"I fancy his harsh and tyrannical treatment of me might be the means of impressing with me that aversion to arbitrary power that has stuck to me throughout my whole life."

Franklin's quote connects his negative experiences with his brother to a lifelong resistance to undue authority, shaping his rebellious spirit.

"The wilderness did not beckon. Instead, he was enticed by the new commercial centers, New York and Philadelphia, that offered the chance to become a self made success."

The speaker contrasts Franklin's path with that of other rebels of his time, highlighting his ambition to succeed in the burgeoning urban centers rather than the frontier.

Franklin's Self-Education and Business Acumen

  • Franklin's self-education was extensive, despite only two years of formal schooling.
  • He created his own personal curriculum, which contributed to his later success.
  • Franklin's various jobs taught him fundamental business lessons, particularly in marketing.
  • His understanding of marketing was key to building his successful printing business.

"I have since observed, seldom fall into it."

This quote, though incomplete, suggests Franklin's observation that people of good sense rarely engage in fruitless disputes, aligning with his own approach to argumentation.

"American individualists sometimes boast of not worrying about what others"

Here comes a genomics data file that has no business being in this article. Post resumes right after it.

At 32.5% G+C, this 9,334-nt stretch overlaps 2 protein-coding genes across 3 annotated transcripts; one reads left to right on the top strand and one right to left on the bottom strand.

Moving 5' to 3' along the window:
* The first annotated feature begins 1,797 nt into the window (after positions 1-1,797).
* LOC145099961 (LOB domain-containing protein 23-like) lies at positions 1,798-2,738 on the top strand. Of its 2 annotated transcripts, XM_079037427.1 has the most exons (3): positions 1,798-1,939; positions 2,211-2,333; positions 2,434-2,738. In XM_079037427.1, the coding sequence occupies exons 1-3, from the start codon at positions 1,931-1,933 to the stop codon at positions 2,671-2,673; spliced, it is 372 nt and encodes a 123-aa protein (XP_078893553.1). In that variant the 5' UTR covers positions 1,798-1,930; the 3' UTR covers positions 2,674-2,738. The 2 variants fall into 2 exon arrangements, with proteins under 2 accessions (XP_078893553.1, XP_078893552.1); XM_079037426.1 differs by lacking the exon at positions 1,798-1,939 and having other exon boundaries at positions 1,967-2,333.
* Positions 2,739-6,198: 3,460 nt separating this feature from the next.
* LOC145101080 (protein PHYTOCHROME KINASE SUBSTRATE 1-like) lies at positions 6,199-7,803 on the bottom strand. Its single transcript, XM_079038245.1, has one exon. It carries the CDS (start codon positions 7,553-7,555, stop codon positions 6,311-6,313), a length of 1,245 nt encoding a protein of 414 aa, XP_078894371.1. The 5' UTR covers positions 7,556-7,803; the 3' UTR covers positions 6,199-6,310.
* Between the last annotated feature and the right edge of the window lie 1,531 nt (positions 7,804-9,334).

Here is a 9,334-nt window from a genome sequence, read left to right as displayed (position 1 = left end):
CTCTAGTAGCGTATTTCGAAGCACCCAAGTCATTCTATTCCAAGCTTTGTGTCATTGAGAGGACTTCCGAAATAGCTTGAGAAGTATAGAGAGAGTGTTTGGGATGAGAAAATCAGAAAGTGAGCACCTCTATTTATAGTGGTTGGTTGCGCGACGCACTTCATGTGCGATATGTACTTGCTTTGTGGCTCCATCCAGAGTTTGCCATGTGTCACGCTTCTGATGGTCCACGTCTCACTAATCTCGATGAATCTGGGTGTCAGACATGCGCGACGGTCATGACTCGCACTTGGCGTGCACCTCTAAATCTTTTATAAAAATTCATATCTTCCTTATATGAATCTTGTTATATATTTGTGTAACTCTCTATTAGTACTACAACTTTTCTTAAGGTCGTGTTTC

While this quote is incomplete, it seems to be leading into a discussion of how individualists, like Franklin, focus on their own path and goals rather than conforming to societal expectations.

Franklin's Approach to Reputation

  • Franklin valued his reputation for practical purposes, using it as a marketing tool.
  • He consciously projected an image of industriousness and frugality.
  • Franklin's self-created and self-willed character moved him towards calculated ends.

"I took care not only to be, in reality, industrious and frugal, but to avoid all appearances to the contrary."

This quote emphasizes the importance Franklin placed on not only being industrious and frugal but also ensuring that others perceived him as such. It highlights his strategic approach to building a public image that would benefit his career and social standing.

The Utility of Hard Work and Self-Promotion

  • Hard work is essential, but so is letting people know about your efforts.
  • Arnold Schwarzenegger's phrase "work like hell and advertise" parallels Franklin's philosophy.
  • Continuous learning makes one more interesting and creates positive externalities.

"Work like hell and advertise."

This quote from Arnold Schwarzenegger encapsulates the idea that success comes from both hard work and effectively communicating one's achievements to others, similar to Franklin's strategy.

Positive Externalities of Continuous Learning

  • Continuous learning and being conversational can lead to beneficial relationships.
  • Franklin's intellectual curiosity and conversational skills helped him befriend influential figures.
  • Self-improvement through learning leads to increased opportunities and visibility.

"My mind having been much more improved by reading than Kymer's, I suppose it was for that reason my conversations seemed more valued."